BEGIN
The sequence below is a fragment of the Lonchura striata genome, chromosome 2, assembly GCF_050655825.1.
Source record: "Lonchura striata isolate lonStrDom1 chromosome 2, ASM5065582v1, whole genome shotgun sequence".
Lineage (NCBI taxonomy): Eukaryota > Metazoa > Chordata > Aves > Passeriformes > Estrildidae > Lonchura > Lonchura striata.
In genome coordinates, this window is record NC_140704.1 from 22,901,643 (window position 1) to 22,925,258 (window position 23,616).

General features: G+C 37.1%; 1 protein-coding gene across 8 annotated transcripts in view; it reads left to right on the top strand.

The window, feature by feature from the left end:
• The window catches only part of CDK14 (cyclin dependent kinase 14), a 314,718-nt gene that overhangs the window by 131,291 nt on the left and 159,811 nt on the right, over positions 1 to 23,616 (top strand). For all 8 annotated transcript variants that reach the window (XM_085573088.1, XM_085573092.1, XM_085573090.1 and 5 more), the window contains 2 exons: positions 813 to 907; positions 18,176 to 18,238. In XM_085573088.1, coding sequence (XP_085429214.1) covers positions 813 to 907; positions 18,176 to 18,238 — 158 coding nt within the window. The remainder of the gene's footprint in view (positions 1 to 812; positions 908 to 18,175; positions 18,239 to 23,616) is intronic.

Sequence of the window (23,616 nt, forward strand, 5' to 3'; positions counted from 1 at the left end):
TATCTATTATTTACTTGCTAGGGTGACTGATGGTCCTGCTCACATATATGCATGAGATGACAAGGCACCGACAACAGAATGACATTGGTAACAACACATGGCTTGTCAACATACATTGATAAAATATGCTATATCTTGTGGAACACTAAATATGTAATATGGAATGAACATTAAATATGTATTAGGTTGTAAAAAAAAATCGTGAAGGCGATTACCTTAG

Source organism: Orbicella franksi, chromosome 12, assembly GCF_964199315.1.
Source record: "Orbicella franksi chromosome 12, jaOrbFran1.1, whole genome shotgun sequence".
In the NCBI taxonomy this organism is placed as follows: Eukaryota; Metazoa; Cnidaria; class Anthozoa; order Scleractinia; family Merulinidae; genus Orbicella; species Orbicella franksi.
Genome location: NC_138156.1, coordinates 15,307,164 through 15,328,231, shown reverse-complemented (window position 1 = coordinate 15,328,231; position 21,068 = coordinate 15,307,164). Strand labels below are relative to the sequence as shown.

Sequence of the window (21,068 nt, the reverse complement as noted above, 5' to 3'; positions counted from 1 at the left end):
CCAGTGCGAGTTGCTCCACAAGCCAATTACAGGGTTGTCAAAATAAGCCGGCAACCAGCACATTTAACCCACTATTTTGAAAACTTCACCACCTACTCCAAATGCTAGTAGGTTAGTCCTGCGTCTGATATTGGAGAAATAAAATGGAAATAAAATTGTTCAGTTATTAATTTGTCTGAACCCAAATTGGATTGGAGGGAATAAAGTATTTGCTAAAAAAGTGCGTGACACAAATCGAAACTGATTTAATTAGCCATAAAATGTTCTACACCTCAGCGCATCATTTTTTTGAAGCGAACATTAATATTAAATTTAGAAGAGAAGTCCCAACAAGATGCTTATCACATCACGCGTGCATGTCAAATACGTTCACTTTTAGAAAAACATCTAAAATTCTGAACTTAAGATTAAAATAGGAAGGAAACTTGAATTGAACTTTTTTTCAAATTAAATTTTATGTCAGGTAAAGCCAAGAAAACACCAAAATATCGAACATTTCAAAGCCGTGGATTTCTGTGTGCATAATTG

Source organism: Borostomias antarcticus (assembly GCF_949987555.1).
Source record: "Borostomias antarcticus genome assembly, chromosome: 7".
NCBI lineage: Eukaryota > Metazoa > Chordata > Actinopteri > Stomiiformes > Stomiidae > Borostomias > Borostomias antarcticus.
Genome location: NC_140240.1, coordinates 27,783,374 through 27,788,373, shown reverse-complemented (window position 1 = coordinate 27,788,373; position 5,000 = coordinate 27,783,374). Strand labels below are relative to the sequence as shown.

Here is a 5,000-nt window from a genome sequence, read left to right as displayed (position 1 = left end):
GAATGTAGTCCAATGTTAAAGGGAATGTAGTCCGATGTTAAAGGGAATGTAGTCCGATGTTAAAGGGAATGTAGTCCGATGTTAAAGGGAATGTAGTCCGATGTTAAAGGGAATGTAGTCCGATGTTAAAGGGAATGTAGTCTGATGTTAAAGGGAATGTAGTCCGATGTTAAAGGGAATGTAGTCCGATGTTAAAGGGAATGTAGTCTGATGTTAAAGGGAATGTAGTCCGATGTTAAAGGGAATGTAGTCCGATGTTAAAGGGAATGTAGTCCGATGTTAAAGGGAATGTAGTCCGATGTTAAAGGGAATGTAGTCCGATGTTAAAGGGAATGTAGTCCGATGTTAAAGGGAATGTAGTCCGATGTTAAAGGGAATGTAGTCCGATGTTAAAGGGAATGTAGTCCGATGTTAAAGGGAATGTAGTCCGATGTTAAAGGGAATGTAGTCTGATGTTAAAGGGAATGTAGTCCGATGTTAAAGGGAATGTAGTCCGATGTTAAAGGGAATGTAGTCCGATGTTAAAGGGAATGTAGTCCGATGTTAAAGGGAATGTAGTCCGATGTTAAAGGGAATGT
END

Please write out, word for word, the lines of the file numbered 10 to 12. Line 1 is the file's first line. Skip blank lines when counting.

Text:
Source organism: Orbicella franksi, chromosome 12, assembly GCF_964199315.1.
Source record: "Orbicella franksi chromosome 12, jaOrbFran1.1, whole genome shotgun sequence".
In the NCBI taxonomy this organism is placed as follows: Eukaryota; Metazoa; Cnidaria; class Anthozoa; order Scleractinia; family Merulinidae; genus Orbicella; species Orbicella franksi.